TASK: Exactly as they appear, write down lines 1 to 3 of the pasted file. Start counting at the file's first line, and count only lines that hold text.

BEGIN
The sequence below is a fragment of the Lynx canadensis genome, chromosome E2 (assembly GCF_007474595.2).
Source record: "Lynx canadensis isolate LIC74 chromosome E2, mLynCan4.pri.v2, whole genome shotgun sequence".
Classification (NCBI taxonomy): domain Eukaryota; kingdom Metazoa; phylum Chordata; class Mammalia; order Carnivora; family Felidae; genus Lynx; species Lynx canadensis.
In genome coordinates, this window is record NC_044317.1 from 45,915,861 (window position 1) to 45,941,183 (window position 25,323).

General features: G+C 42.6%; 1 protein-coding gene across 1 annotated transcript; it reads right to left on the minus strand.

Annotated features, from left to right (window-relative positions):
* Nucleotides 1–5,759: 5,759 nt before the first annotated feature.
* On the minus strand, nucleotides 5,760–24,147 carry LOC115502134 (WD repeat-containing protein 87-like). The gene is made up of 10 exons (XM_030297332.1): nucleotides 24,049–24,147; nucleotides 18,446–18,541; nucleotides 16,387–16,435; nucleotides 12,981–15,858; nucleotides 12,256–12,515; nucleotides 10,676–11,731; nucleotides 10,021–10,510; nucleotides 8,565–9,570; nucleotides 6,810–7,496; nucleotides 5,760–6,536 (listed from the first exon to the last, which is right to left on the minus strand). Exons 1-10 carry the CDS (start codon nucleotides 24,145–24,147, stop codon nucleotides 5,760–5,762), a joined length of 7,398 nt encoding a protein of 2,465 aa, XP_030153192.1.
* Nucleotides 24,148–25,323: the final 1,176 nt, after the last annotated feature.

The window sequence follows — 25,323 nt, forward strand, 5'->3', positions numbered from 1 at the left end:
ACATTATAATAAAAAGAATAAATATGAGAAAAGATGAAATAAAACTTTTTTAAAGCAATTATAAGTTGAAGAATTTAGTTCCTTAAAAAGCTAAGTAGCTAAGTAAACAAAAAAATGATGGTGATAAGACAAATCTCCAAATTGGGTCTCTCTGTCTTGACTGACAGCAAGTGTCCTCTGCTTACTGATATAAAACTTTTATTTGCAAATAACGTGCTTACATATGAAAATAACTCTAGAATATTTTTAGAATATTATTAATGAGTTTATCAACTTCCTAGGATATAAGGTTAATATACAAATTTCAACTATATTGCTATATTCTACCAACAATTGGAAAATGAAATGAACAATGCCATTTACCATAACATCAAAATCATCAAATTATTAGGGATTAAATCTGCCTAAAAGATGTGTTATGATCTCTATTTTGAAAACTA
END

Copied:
The sequence below is a fragment of the Lynx canadensis genome, chromosome E2 (assembly GCF_007474595.2).
Source record: "Lynx canadensis isolate LIC74 chromosome E2, mLynCan4.pri.v2, whole genome shotgun sequence".
Classification (NCBI taxonomy): domain Eukaryota; kingdom Metazoa; phylum Chordata; class Mammalia; order Carnivora; family Felidae; genus Lynx; species Lynx canadensis.